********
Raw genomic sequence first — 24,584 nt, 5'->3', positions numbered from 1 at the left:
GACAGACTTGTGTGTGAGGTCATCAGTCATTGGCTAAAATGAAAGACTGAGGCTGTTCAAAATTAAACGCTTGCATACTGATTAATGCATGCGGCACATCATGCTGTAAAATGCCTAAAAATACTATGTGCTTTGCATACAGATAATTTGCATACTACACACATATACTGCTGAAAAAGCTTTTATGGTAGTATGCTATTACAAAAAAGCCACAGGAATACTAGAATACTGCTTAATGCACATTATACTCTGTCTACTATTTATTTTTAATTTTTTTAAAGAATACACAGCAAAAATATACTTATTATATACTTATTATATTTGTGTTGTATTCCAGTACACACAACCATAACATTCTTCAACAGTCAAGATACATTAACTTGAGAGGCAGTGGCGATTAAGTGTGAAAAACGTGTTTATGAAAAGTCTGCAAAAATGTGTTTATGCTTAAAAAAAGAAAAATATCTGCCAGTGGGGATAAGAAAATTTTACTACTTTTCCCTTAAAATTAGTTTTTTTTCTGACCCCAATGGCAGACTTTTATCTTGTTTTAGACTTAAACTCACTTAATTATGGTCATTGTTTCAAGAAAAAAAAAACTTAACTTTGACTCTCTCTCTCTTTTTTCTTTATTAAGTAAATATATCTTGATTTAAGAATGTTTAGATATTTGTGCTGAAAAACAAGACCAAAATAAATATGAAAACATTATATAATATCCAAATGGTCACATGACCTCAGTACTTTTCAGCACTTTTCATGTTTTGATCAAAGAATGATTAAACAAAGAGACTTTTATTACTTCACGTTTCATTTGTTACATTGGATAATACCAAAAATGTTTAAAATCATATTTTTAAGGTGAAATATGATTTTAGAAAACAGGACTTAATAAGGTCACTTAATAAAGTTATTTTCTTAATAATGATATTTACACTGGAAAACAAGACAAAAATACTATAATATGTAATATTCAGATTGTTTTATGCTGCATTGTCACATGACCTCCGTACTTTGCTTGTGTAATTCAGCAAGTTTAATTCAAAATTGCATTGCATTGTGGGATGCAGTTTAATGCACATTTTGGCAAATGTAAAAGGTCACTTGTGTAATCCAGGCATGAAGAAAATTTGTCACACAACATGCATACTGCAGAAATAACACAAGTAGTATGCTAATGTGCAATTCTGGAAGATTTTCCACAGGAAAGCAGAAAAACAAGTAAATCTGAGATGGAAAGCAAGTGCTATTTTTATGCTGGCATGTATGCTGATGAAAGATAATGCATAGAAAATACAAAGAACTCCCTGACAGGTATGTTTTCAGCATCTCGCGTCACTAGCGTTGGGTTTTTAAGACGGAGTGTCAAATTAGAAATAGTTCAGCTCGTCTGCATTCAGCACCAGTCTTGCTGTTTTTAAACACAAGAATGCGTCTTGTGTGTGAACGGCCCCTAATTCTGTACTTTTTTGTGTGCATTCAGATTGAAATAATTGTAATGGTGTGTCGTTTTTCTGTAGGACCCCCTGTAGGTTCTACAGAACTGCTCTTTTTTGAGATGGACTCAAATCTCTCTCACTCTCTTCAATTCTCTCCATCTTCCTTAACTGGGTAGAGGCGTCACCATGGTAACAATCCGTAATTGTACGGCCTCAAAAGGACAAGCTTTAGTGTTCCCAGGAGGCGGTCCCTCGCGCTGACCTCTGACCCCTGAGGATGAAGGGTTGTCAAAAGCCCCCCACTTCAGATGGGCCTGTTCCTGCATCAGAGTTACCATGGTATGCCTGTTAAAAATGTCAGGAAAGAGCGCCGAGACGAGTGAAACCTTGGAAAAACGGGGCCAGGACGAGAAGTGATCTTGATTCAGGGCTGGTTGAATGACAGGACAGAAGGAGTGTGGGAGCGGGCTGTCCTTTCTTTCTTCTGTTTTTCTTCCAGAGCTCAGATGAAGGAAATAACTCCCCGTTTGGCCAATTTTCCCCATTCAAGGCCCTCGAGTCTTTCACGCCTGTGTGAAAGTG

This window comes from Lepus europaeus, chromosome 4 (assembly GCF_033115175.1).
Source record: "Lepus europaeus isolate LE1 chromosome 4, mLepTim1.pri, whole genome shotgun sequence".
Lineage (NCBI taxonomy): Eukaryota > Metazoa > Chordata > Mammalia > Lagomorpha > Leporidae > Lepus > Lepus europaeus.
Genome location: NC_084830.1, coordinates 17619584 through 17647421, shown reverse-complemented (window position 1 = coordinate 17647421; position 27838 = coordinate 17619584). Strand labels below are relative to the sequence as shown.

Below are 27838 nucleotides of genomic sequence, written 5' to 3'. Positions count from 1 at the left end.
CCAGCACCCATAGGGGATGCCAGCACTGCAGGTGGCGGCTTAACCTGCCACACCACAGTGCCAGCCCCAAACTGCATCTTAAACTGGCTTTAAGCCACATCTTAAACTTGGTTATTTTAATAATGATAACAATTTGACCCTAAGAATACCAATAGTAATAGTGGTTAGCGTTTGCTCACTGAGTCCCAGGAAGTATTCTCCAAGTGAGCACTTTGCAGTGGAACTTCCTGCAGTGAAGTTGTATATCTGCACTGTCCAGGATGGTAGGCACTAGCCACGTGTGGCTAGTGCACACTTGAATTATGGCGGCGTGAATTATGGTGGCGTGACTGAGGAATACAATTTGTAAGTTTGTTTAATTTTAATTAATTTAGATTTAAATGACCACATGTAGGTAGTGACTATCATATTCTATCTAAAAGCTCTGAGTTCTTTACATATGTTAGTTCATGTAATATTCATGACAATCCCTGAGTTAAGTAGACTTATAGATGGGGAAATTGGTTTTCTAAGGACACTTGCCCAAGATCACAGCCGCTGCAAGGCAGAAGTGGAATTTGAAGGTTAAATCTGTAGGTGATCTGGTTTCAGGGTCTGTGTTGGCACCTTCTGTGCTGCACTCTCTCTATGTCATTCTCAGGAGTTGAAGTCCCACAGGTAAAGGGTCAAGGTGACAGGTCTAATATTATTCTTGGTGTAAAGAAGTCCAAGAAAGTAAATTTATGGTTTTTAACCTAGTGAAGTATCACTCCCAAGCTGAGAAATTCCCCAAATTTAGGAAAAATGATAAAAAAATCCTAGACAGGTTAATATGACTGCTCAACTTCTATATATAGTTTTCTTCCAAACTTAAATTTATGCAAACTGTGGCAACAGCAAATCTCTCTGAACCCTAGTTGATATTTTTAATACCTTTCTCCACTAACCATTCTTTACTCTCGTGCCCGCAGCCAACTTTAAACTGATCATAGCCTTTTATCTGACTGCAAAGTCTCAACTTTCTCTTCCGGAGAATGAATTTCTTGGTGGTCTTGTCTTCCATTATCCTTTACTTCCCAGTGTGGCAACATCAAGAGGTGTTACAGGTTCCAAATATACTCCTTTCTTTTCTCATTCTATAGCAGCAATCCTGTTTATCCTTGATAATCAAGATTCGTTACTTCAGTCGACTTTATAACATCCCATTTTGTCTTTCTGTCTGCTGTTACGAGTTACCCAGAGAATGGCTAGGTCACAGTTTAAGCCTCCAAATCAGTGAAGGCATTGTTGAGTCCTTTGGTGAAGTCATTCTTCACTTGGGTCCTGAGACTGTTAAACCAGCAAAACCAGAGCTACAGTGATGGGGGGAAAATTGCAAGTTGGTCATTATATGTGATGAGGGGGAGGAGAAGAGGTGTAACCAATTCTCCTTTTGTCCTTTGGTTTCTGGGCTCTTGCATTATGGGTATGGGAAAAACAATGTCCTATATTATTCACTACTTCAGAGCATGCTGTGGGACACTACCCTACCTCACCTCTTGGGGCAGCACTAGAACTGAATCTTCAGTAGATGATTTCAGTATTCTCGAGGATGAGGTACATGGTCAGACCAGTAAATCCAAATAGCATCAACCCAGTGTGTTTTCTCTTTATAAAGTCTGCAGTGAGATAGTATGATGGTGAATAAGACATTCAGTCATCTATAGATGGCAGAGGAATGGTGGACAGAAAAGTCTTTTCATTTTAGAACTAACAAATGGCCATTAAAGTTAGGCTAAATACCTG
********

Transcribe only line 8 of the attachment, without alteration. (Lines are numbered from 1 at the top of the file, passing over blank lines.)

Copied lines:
CCAGCACCCATAGGGGATGCCAGCACTGCAGGTGGCGGCTTAACCTGCCACACCACAGTGCCAGCCCCAAACTGCATCTTAAACTGGCTTTAAGCCACATCTTAAACTTGGTTATTTTAATAATGATAACAATTTGACCCTAAGAATACCAATAGTAATAGTGGTTAGCGTTTGCTCACTGAGTCCCAGGAAGTATTCTCCAAGTGAGCACTTTGCAGTGGAACTTCCTGCAGTGAAGTTGTATATCTGCACTGTCCAGGATGGTAGGCACTAGCCACGTGTGGCTAGTGCACACTTGAATTATGGCGGCGTGAATTATGGTGGCGTGACTGAGGAATACAATTTGTAAGTTTGTTTAATTTTAATTAATTTAGATTTAAATGACCACATGTAGGTAGTGACTATCATATTCTATCTAAAAGCTCTGAGTTCTTTACATATGTTAGTTCATGTAATATTCATGACAATCCCTGAGTTAAGTAGACTTATAGATGGGGAAATTGGTTTTCTAAGGACACTTGCCCAAGATCACAGCCGCTGCAAGGCAGAAGTGGAATTTGAAGGTTAAATCTGTAGGTGATCTGGTTTCAGGGTCTGTGTTGGCACCTTCTGTGCTGCACTCTCTCTATGTCATTCTCAGGAGTTGAAGTCCCACAGGTAAAGGGTCAAGGTGACAGGTCTAATATTATTCTTGGTGTAAAGAAGTCCAAGAAAGTAAATTTATGGTTTTTAACCTAGTGAAGTATCACTCCCAAGCTGAGAAATTCCCCAAATTTAGGAAAAATGATAAAAAAATCCTAGACAGGTTAATATGACTGCTCAACTTCTATATATAGTTTTCTTCCAAACTTAAATTTATGCAAACTGTGGCAACAGCAAATCTCTCTGAACCCTAGTTGATATTTTTAATACCTTTCTCCACTAACCATTCTTTACTCTCGTGCCCGCAGCCAACTTTAAACTGATCATAGCCTTTTATCTGACTGCAAAGTCTCAACTTTCTCTTCCGGAGAATGAATTTCTTGGTGGTCTTGTCTTCCATTATCCTTTACTTCCCAGTGTGGCAACATCAAGAGGTGTTACAGGTTCCAAATATACTCCTTTCTTTTCTCATTCTATAGCAGCAATCCTGTTTATCCTTGATAATCAAGATTCGTTACTTCAGTCGACTTTATAACATCCCATTTTGTCTTTCTGTCTGCTGTTACGAGTTACCCAGAGAATGGCTAGGTCACAGTTTAAGCCTCCAAATCAGTGAAGGCATTGTTGAGTCCTTTGGTGAAGTCATTCTTCACTTGGGTCCTGAGACTGTTAAACCAGCAAAACCAGAGCTACAGTGATGGGGGGAAAATTGCAAGTTGGTCATTATATGTGATGAGGGGGAGGAGAAGAGGTGTAACCAATTCTCCTTTTGTCCTTTGGTTTCTGGGCTCTTGCATTATGGGTATGGGAAAAACAATGTCCTATATTATTCACTACTTCAGAGCATGCTGTGGGACACTACCCTACCTCACCTCTTGGGGCAGCACTAGAACTGAATCTTCAGTAGATGATTTCAGTATTCTCGAGGATGAGGTACATGGTCAGACCAGTAAATCCAAATAGCATCAACCCAGTGTGTTTTCTCTTTATAAAGTCTGCAGTGAGATAGTATGATGGTGAATAAGACATTCAGTCATCTATAGATGGCAGAGGAATGGTGGACAGAAAAGTCTTTTCATTTTAGAACTAACAAATGGCCATTAAAGTTAGGCTAAATACCTG